It is an article of faith among conservatives that the value-added tax is a money-machine that must be fought to the death. The Wall Street Journal, for example, continually argues against the VAT on the grounds that if we were ever to adopt such an insidious form of taxation we would very quickly become just like Europe, as if the entire continent is one big Gulag instead of someplace where by and large the people are just as free and prosperous as Americans.
Today I just want to make two points about the money-machine argument. First, it is often implied that the trend of the VAT is continuously upward. This is factually wrong. According to the OECD, 7 of the 29 countries with a VAT have lower rates today than they had in the past: Canada, the Czech Republic, France, Hungary, Ireland, the Netherlands, and the Slovak Republic. And a number of countries have never increased their VAT rates: Australia, Finland, Korea, and Poland. Indeed, the average VAT rate in OECD countries is actually lower today than it was in 1984: 17.79 percent then versus 17.61 percent today.
In this respect it should also be noted that the VAT rates commonly referred to are statutory rates that don’t necessarily tell us anything about the effective tax rate. Conservatives just assume that the VAT covers everything and has the same structure in every country. In fact, every country with a VAT exempts many items, imposes lower rates on some things and higher rates on others. The rates one tends to see, such as those I use below, are the basic rates that apply to most things that a VAT covers. But the share of GDP covered by the VAT varies enormously from one country to another. I will post data on this point later.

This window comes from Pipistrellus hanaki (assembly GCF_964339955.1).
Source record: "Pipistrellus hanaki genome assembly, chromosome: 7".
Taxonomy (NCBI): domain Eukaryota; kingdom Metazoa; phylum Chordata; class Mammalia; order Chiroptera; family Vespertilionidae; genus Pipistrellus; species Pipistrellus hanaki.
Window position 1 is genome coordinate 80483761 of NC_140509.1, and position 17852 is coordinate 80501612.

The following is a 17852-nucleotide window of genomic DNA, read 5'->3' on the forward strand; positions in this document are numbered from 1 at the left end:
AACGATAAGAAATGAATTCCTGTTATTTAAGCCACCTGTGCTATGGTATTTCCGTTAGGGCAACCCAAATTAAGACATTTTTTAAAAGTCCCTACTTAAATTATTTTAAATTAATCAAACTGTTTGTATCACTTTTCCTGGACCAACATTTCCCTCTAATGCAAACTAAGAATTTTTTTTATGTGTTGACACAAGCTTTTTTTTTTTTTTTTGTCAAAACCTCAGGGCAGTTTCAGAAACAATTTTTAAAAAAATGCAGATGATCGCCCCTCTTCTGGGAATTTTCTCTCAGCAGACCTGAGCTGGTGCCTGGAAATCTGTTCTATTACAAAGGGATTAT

Another problem with the money-machine argument is that it fails to note the critical impact of inflation on fueling higher VAT rates in the 1970s. At that time it was absurdly easy for governments to raise VAT rates because they were hardly noticed—what was another one percent rise in the inflation rate when the general price level was rising at double-digit rates? Furthermore, to the extent that inflation was a function of budget deficits, higher taxes were a plausible means of reducing it. And in the Keynesian model, higher taxes are inherently anti-inflationary because they reduce purchasing power.
Therefore, I think it is critical that any money-machine analysis distinguish between those countries that adopted VATs before the great inflation of the 1970s and those adopting VATs in the era of relative price stability that we have seen since that time. I have done so in the two tables below. They show that to the extent that there is a valid money-machine argument it is only in the countries that were able to piggyback on inflation to ratchet up their rates in the 1970s. VAT rates show much less evidence of a ratchet effect during the era of price stability.